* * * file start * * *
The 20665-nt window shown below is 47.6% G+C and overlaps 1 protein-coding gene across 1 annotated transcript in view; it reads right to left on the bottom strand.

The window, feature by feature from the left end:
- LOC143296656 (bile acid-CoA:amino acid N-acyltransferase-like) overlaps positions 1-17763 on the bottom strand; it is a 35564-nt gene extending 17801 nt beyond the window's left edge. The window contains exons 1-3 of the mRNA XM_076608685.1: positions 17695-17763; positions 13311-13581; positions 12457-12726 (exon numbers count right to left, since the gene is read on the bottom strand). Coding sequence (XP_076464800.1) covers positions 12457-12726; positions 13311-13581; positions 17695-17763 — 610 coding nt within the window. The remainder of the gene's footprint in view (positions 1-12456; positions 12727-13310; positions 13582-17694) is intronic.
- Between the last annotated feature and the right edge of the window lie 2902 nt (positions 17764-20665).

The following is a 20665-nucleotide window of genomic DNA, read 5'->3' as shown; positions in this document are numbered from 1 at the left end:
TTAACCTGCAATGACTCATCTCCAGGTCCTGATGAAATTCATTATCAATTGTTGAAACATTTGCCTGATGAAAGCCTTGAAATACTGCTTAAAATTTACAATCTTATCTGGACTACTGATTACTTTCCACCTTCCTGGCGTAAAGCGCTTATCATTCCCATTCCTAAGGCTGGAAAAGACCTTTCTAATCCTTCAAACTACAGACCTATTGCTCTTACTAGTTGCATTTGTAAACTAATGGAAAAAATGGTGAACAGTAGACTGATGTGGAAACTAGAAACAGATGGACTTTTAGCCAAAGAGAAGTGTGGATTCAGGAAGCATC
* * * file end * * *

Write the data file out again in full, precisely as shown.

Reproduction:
The 20665-nt window shown below is 47.6% G+C and overlaps 1 protein-coding gene across 1 annotated transcript in view; it reads right to left on the bottom strand.

The window, feature by feature from the left end:
- LOC143296656 (bile acid-CoA:amino acid N-acyltransferase-like) overlaps positions 1-17763 on the bottom strand; it is a 35564-nt gene extending 17801 nt beyond the window's left edge. The window contains exons 1-3 of the mRNA XM_076608685.1: positions 17695-17763; positions 13311-13581; positions 12457-12726 (exon numbers count right to left, since the gene is read on the bottom strand). Coding sequence (XP_076464800.1) covers positions 12457-12726; positions 13311-13581; positions 17695-17763 — 610 coding nt within the window. The remainder of the gene's footprint in view (positions 1-12456; positions 12727-13310; positions 13582-17694) is intronic.
- Between the last annotated feature and the right edge of the window lie 2902 nt (positions 17764-20665).

The following is a 20665-nucleotide window of genomic DNA, read 5'->3' as shown; positions in this document are numbered from 1 at the left end:
TTAACCTGCAATGACTCATCTCCAGGTCCTGATGAAATTCATTATCAATTGTTGAAACATTTGCCTGATGAAAGCCTTGAAATACTGCTTAAAATTTACAATCTTATCTGGACTACTGATTACTTTCCACCTTCCTGGCGTAAAGCGCTTATCATTCCCATTCCTAAGGCTGGAAAAGACCTTTCTAATCCTTCAAACTACAGACCTATTGCTCTTACTAGTTGCATTTGTAAACTAATGGAAAAAATGGTGAACAGTAGACTGATGTGGAAACTAGAAACAGATGGACTTTTAGCCAAAGAGAAGTGTGGATTCAGGAAGCATC